Jeff Murley
Sunny South Africa
[email protected]

Last edited by Jmurley; Aug 2nd, 2008 at 9:23 am.
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post #4 of 10 (permalink) Old Aug 3rd, 2008, 8:19 am
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If the pump works on a battery and doesn't installed in the bike then I'd check fuses and the pump relay after obvious things like kill switch etc. You probably ought to get yourself a BMW or Clymer shop manual. These bikes are very complicated for quick fix solutions over the internet.

Here's a diagram of my K1200RS, yours may be similar. You should be able to trace the wire from the pump connector back to a relay using an ohmeter.



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post #5 of 10 (permalink) Old Jun 18th, 2009, 11:11 am
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So what did you find out...
I am having very similar problem on 2003 K1200GT...
I thought it was the fuel pump..
But, once in knee deep, pump in hand, power straight from battery pump works.
The plug doesn't seem to get 12 volts...

Could it be a simple battery dieing?

It turns bike over.. actually I started the bike took off for a hundred feet/yards and it died...
I think it might have tried to cycle thru braking system and determine not enough juice, turn off bike...

Please anyone, help...

Thanks,

Gbr
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post #6 of 10 (permalink) Old Jun 18th, 2009, 6:33 pm
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You haven't a cat in hells chance of sorting these kind of problems on such an electronically complex motorcyle without a wiring diagram and the knowledge and skills to fault find using it.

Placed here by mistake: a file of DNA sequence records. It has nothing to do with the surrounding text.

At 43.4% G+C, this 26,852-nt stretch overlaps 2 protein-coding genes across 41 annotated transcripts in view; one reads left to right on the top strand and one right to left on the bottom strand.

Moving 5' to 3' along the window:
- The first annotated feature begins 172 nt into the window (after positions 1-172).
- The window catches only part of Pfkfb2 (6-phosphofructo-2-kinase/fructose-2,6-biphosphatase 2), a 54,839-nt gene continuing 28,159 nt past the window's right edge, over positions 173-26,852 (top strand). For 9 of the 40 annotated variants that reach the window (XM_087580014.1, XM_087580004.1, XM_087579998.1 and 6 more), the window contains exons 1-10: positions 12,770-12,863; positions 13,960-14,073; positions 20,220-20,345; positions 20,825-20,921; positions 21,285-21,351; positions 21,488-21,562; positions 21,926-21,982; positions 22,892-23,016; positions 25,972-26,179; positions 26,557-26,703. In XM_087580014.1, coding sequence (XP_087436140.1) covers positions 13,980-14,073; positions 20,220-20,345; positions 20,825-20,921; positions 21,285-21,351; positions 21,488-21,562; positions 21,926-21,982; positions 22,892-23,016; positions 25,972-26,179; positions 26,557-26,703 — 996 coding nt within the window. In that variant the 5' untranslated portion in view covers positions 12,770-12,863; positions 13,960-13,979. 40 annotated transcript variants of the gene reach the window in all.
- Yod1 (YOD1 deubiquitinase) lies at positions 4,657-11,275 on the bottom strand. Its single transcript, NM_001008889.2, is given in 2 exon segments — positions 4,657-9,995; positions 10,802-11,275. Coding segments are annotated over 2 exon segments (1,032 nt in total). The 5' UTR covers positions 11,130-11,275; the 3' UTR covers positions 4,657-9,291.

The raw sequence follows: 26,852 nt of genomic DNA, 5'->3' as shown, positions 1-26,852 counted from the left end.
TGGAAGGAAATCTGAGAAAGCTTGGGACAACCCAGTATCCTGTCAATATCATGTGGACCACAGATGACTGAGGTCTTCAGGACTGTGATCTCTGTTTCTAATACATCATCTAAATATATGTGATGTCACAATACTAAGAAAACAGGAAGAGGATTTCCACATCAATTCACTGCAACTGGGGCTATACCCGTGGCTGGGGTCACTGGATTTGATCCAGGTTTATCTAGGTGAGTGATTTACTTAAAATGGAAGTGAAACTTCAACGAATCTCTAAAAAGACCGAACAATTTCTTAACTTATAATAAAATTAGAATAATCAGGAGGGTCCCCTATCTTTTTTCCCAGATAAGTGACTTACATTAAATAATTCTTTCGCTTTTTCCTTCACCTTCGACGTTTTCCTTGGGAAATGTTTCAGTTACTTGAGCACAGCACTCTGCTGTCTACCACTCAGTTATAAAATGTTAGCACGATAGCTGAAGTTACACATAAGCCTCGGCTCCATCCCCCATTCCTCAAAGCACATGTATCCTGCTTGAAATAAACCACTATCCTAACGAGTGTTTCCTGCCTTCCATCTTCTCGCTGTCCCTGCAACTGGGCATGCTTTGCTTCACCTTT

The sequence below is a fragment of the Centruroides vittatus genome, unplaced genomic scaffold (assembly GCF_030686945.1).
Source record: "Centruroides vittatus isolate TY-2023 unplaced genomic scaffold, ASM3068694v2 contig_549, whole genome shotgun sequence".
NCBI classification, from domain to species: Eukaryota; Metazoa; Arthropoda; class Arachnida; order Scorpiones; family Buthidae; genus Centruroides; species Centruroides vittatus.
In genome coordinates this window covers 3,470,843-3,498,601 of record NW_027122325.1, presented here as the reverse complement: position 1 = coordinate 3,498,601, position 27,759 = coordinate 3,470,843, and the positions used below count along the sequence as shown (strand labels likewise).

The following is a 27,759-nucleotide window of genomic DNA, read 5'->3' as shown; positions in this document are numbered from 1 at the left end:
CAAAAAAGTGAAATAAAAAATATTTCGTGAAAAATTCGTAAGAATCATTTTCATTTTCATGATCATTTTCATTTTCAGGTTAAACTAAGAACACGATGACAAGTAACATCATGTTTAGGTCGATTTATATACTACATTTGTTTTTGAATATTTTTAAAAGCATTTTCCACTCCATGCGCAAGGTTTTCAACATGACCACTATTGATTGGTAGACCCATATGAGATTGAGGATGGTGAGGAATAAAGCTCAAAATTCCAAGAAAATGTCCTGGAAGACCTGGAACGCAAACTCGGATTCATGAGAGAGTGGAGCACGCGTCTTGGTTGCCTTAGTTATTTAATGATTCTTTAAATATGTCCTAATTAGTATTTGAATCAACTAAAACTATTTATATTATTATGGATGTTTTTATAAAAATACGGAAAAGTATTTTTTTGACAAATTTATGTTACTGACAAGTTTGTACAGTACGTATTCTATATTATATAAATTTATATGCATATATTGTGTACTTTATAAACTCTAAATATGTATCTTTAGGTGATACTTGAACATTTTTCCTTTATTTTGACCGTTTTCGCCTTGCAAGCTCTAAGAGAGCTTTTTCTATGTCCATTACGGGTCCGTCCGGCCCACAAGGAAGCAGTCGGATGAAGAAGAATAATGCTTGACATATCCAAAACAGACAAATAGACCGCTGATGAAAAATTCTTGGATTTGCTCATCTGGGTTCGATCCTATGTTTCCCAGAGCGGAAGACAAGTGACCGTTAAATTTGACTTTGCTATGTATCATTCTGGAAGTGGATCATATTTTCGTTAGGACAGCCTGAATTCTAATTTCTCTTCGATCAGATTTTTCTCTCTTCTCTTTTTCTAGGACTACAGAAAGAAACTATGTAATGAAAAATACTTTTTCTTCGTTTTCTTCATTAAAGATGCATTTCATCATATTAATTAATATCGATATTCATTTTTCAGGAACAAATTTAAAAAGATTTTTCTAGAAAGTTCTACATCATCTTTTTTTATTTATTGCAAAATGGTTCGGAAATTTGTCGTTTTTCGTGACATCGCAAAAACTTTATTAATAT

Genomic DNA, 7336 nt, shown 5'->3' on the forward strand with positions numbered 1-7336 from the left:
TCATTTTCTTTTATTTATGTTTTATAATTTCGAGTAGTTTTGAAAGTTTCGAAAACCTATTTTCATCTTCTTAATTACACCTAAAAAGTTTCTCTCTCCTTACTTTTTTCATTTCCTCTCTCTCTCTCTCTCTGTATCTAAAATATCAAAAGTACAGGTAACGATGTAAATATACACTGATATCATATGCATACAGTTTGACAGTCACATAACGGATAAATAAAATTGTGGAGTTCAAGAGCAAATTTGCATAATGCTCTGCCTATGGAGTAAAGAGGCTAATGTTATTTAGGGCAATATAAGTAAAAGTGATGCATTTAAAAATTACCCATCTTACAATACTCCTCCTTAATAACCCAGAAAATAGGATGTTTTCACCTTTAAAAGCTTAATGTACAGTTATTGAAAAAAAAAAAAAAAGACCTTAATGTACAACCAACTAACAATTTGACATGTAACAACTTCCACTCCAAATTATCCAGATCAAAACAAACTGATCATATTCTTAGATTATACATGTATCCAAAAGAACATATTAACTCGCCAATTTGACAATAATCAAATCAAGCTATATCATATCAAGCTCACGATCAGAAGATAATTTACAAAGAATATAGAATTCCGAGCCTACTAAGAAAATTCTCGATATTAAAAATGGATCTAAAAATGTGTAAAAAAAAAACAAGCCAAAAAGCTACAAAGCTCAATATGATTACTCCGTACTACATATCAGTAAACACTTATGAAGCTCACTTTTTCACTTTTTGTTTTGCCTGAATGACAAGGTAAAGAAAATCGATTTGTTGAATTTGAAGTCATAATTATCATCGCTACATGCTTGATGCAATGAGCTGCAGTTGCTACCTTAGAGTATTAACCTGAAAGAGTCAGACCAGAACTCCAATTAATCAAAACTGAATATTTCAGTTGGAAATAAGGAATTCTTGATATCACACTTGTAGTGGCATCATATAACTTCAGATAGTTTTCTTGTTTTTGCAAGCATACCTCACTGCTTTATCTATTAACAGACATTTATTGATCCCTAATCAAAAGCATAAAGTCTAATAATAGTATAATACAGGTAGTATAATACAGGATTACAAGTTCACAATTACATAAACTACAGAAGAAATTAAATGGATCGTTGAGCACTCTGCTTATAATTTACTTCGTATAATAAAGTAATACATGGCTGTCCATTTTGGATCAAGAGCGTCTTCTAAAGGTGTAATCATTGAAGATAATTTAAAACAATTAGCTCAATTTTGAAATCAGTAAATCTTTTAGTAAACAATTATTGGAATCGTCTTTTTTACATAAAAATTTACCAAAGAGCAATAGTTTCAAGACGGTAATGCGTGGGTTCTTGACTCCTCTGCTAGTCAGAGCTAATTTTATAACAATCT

There could be many things wrong. The fuel fump relay is linked into the ECU. The pump is primed to pressure via the ECU when you first turn on the key and gets power once the motor is running. That's to make sure the pump stops pressure when the motor stops (safety feature). There's also interlinking to the engine cutoff too,



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post #7 of 10 (permalink) Old Aug 31st, 2014, 1:36 pm
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K1 fuel pump

I also am restoring a 1992 K1 that sat in storage for three years. I also have the same problem. The fuel system was all full of bad gas, the pump vibration sleeve had completely disintegrated , the fuel gauge did not indicate an level. The tank was full of bad smelling old fuel. I completely stripped the tank and components, a trip to Bobs BMW and $500i in parts and I was reassembling the fuel system. I tested the old pump and it works fine. I also noted the same issue, before disassembly it he pump did not run when you turned on the key. I trouble shot the issue and it looked to be the fuel pump relay or the logic that controls the relay. (ECU) master relay or ECU itself.